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A new wearable authenticator built to be the key to “everything” will be designed by some of the hottest new talents in wearable technology, including the creators of the Neptune Pine smartwatch – one of the only wearable devices to work independently of smartphones.
Neptune Computers is to pair up with Pearl, designers of the Shine fitness tracker, to create a line of wearable computing devices, according to an interview with GigaOm.
One of these will be an authenticator device, built, according to Neptune’s 20-year-old CEO, SImon Tian to be “a key to everything in your life”. Neptune’s Pine is one of the few “smartwatch” devices which works without pairing with a smartphone via Bluetooth, in contrast to devices made by Samsung, Sony and other technology giant – it has its own aerial built in, and runs a version of Android 4.1.
The Pine raised more than eight times its funding goal on KickStarter, and the company now plans to raise between $10 and $15 million in Series A funding this Spring. Tian says that the partnership, with design consultants Pearl, will not focus on fitness trackers, as the market for these is already crowded.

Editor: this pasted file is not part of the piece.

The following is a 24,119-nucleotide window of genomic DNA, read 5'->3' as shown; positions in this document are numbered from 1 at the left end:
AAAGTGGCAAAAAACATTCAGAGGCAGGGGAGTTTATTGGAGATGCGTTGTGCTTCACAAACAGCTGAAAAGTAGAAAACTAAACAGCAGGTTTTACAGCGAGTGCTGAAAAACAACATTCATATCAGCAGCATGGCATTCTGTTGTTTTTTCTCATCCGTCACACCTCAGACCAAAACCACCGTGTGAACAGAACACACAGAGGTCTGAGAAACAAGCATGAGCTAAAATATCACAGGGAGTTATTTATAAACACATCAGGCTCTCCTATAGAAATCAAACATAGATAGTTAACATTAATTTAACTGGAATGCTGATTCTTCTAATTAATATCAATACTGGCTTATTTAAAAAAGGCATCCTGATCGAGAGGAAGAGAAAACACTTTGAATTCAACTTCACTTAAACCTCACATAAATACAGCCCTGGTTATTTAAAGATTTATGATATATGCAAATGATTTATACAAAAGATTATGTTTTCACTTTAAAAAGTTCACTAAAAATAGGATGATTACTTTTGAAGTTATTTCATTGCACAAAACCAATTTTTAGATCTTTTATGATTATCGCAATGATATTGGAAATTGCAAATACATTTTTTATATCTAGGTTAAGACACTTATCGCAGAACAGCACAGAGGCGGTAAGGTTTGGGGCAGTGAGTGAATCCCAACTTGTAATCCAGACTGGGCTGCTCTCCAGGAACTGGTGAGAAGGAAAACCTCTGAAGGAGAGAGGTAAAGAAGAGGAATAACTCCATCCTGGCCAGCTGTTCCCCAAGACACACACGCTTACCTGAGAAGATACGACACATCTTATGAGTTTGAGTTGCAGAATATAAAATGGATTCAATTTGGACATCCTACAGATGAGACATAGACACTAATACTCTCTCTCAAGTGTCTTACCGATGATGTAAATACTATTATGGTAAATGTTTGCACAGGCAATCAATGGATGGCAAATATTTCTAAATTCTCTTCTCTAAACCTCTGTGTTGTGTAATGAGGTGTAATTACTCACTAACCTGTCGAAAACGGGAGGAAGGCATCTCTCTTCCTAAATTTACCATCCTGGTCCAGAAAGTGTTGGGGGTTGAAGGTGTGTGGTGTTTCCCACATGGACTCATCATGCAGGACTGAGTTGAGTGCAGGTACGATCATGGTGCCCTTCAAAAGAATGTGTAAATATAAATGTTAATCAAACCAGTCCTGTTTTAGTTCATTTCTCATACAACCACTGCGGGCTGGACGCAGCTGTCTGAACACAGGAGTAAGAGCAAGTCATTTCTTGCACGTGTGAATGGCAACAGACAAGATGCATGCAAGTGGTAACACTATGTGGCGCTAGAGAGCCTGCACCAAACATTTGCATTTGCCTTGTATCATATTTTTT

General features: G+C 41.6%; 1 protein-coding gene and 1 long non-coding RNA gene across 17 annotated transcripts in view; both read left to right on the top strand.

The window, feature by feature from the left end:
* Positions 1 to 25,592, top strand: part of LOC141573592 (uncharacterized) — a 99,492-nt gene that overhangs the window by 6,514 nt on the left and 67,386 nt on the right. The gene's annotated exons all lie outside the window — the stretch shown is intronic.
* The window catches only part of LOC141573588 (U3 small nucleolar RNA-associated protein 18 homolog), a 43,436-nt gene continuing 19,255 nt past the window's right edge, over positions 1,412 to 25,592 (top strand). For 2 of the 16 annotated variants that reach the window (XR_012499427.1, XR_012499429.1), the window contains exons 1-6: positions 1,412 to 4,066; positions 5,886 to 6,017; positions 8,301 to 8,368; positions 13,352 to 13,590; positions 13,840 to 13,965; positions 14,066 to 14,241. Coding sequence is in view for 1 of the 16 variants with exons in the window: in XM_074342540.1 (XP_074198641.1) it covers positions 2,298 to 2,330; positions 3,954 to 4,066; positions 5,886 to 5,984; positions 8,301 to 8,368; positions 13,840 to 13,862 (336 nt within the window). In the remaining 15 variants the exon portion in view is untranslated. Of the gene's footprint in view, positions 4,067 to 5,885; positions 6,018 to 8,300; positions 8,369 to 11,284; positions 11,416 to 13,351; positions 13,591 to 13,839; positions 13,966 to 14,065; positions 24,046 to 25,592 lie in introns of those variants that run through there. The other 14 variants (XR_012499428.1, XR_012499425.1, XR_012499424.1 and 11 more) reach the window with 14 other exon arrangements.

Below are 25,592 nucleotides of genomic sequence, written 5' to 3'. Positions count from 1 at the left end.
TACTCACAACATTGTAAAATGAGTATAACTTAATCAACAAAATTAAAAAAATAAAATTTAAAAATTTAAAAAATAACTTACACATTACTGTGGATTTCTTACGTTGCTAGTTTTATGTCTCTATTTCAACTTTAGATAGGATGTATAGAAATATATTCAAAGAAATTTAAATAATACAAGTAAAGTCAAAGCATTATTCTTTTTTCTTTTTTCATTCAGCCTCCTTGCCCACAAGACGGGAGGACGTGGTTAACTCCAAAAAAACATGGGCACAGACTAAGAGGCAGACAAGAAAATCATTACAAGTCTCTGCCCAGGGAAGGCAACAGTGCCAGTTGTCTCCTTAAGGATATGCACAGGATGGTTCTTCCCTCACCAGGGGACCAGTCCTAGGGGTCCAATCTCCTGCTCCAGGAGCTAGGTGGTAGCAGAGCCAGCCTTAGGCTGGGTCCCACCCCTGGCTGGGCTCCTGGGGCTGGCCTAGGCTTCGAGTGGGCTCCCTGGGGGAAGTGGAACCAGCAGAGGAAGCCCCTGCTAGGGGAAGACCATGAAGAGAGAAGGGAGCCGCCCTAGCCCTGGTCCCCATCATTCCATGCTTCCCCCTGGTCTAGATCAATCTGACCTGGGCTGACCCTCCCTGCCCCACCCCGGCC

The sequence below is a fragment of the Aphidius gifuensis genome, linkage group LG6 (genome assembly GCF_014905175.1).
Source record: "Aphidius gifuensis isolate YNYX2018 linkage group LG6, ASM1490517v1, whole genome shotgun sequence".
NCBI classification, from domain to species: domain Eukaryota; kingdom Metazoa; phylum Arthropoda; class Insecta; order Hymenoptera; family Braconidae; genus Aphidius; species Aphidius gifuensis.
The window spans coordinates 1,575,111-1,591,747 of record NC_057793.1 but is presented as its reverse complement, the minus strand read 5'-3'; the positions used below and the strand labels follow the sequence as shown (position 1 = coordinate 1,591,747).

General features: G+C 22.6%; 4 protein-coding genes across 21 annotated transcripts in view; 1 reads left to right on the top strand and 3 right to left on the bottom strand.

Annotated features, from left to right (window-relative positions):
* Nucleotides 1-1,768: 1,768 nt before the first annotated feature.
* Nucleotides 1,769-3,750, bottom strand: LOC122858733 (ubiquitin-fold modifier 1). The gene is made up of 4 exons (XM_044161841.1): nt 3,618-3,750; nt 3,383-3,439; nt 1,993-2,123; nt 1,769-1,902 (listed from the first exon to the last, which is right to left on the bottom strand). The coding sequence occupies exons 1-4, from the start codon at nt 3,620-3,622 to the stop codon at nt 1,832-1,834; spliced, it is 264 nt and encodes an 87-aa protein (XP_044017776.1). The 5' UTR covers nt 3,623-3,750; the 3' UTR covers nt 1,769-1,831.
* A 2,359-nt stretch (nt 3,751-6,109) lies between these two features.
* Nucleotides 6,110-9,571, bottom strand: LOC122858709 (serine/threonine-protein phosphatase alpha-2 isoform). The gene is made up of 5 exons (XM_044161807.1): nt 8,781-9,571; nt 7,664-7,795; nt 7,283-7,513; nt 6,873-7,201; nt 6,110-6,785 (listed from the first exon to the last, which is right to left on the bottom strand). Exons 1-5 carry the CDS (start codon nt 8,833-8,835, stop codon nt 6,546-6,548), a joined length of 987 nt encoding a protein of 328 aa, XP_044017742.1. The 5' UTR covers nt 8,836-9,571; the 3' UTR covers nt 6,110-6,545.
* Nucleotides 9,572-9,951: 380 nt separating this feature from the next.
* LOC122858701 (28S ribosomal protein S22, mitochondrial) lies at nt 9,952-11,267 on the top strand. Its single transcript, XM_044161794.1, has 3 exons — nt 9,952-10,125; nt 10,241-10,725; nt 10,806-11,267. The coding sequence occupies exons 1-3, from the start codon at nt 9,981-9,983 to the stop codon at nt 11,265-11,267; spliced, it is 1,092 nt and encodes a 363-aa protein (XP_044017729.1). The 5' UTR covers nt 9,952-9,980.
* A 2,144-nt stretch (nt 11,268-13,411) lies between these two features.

The partnership is to be officially announced at London’s Wearable Technology /wp-admin/post.php?post=41150&action=edit&message=1Show this Monday. Neptune says via its website, “The Neptune Pine smartwatch, to be released in January 2014, is the first of many consumer products to come.”
Pearl’s Shine offered a stylish take on fitness tracking which won praise from websites for its stripped-down take on fitness tracking. Livescience wrote, “The Shine stands out from other trackers because it can be worn in the water, and has a long battery life.”
Tian remained tight-lipped on the details of the proposed authenticator device, but Twitter, Google, LinkedIn and Dropbox, as well as many others already offer “two-factor authentication” systems, where users enter a code delivered to a mobile device via an app, as an optional ‘extra’ security add-on. Other devices, such as the Myris dongle unveiled at CES this year, use biometric signals such as iris scans, to add extra security.
A We Live Security guide to two-factor authentication explains, “Two-factor systems are far more secure than passwords – many high-profile hacks, such as those against the Twitter accounts of media organizations last year, could not have happpened if a 2FA system had been in place. Even if a hacker places malware on a PC and steals a password, they are still locked out.”
Author Rob Waugh, We Live Security